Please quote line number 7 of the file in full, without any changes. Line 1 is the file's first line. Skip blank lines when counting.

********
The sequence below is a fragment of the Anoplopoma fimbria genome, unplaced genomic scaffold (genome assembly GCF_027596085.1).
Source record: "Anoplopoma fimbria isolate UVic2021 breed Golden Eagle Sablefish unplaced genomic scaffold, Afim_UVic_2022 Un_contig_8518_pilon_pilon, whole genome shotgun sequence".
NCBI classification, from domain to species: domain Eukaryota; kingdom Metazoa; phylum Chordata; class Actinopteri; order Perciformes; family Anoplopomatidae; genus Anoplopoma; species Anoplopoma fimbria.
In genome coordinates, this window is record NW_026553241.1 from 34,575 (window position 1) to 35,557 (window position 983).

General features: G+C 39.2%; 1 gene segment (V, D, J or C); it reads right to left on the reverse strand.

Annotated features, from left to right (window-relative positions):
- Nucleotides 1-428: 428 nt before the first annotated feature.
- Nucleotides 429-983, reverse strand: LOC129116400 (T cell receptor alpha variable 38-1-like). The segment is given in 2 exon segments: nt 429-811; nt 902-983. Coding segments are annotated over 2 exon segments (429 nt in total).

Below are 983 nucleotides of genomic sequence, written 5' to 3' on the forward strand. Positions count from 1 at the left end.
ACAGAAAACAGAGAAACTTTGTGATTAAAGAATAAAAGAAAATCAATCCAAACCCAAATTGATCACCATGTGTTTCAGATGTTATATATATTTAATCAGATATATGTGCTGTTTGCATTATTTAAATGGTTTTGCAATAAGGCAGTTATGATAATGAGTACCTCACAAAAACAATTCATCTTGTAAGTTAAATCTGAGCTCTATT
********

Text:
- Nucleotides 1-428: 428 nt before the first annotated feature.